In the good ol' days, everything was bigger. That nasty thing called inflation, however, left manufacturers with a dilemma. How to pass on higher costs to consumers without losing said consumers.
"Large-scale studies confirm that consumers are extra-sensitive to price changes," says Mary Kat Linge in the New York Post, "leading more manufacturers to maintain steady prices — while miniaturizing products."
So everything gets smaller or fewer.
The New York Post's examples include Ivory soap going from 4.5 ounces to 4 ounces, a pound of Oreos are now 15.5 ounces, 5-pound bags of sugar are now 4 pounds.
The items are not labeled incorrectly, but sometimes clever things are done to hide the shrinking.
"Those classic stacks of Premium saltine crackers proved too easy to count when Nabisco tried marketing smaller packages," Linge at the New York Post wrote, "and consumers protested. So the company rolled out a line of round saltines, packed loose in a bag."
The Consumerist calls this the "Grocery Shrink Ray."
Baker's shrunk its 8-ounce baking chocolate bars to 4 ounces and lowered the price — but not by half.
Kraft, which makes the bars, explained, "Our consumers have told us that they prefer this size over the larger size because the majority of our BAKER'S recipes call for 4 ounces or less. The easy break bar makes it faster to melt and easier to break apart. And they can buy only what they need for a recipe, so the product is fresher."
It also went from 50 cents per ounce to 72 cents per ounce.
Consumerist also found Multigrain Pringles dropping from 6.34 ounces to 6.28 ounces and Nesquik chocolate milk went from 16 ounces and "2 servings" to 14 ounces and "about 2 servings."
Old Spice deodorant shrank from 3.25 ounces to 3 ounces, Rothbury Farms croutons from 6 to 5 ounces, ditto for Mike and Ike's candy. Wheat Thins dropped .9 ounces and Kellogg's Raisin Bran lost two scoops by dropping 25.5 ounces to 23.5 ounces.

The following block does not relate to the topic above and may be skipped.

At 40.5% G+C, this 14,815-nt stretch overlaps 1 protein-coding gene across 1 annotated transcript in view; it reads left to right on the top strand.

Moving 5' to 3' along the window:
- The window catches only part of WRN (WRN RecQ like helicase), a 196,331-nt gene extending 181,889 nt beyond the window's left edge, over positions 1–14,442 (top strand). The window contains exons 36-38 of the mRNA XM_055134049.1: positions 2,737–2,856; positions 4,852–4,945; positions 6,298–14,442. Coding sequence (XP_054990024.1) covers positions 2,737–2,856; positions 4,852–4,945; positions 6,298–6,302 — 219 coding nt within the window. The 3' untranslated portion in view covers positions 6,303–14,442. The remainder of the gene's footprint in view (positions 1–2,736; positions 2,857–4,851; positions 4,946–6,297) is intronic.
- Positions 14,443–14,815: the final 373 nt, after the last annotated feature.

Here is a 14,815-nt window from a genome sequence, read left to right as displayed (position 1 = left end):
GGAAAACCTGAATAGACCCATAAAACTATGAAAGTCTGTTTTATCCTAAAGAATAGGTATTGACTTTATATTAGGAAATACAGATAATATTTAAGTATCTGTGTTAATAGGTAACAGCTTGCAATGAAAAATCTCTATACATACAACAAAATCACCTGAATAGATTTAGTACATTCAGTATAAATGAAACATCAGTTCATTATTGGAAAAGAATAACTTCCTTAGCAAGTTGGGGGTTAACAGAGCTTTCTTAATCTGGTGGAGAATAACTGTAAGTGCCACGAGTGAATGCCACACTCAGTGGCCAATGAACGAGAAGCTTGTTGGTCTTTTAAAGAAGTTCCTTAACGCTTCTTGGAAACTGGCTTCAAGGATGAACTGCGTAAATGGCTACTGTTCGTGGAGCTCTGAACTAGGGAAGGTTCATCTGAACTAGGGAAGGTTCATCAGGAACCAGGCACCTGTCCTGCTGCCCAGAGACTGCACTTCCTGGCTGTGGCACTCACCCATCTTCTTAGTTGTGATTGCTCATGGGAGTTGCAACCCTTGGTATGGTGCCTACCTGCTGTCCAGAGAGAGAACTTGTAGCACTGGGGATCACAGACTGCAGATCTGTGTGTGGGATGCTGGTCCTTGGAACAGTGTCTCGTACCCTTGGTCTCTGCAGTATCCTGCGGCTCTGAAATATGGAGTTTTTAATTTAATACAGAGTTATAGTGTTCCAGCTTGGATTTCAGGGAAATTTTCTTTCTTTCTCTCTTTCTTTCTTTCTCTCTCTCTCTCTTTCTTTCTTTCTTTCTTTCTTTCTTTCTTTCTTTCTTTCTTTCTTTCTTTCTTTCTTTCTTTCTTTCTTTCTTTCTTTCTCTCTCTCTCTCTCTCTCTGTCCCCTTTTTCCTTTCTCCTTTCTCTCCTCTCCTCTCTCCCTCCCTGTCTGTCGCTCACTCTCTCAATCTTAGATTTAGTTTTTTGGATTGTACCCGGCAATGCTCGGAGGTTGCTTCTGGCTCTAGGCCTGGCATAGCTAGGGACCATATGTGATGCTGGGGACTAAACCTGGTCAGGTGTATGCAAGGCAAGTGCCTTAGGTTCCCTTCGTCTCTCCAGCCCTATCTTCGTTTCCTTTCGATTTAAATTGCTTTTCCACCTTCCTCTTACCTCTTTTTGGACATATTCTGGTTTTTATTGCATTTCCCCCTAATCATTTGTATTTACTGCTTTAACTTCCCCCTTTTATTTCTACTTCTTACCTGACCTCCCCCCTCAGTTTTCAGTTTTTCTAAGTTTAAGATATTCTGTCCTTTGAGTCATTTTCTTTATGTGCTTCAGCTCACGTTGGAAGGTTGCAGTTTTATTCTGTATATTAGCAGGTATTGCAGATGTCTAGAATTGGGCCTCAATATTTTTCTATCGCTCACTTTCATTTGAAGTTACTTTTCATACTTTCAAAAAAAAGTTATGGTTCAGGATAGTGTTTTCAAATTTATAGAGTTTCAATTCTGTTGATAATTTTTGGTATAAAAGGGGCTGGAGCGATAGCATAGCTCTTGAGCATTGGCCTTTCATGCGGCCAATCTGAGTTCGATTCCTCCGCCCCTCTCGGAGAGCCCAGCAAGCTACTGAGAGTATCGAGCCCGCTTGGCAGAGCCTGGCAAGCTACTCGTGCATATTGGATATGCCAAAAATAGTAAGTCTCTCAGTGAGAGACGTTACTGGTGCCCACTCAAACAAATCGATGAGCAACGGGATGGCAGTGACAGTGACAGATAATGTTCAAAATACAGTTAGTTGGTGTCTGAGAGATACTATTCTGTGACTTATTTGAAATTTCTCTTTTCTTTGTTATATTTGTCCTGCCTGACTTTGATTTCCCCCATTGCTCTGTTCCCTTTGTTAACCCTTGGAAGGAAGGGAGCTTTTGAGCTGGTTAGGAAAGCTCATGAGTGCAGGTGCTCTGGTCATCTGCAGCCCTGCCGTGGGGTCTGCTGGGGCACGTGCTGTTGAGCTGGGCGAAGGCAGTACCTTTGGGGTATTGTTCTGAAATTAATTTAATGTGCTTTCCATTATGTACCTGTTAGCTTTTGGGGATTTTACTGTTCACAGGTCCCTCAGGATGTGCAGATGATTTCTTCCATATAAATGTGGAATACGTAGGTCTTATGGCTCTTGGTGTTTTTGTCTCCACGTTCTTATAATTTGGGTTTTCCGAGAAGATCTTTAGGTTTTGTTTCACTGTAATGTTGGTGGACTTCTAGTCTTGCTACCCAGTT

This trend is not new. Consumer Reports was the source for a 2011 "Today Show" report showing that Kraft American cheese went from 24 slices down to 22 slices. Tropicana orange juice went south 7.8 percent, Kirkland Signature (Costco) paper towels shrunk 11.6 percent and Haagen-Dazs ice cream shrunk 12.5 percent.
There was a day when toilet paper was 4.5 inches wide and 4.5 inches long according to Patricia McLaughlin at Metropolis. "The whole shrinkage process first began in 1999 when Kimberly-Clark cut Scott's original 4.5-inch-by-4.5-inch square sheet to 4.5 inches by 4.1 inches," McLaughlin says. "In 2006, Scott released a 'Now Improved!' version of its 1000-sheet roll with a 'new soft-textured pattern' — and sheets cut down to 3.7 inches long from 4.1 inches."
In 2010, Scott cut the width down again, so it became 4.1 inches wide by 3.7 inches long.
Mouse Print also weighed in on the Scott 1000 controversy: "The cumulative effect on consumers of all this downsizing is significant. Today's roll is a full 25 percent smaller than the original. Maybe they need to rename the product Scott 750."
Orson Scott Card in The Rinoceros Times says shrinking products such as toilet paper may open the way to new marketing: "Actually, this is a perfect opening for one of the toilet paper companies to offer "premium extra-comfort full-size" toilet paper for a higher price — just to get the size that our dispensers were designed for! Wait for it it's coming."
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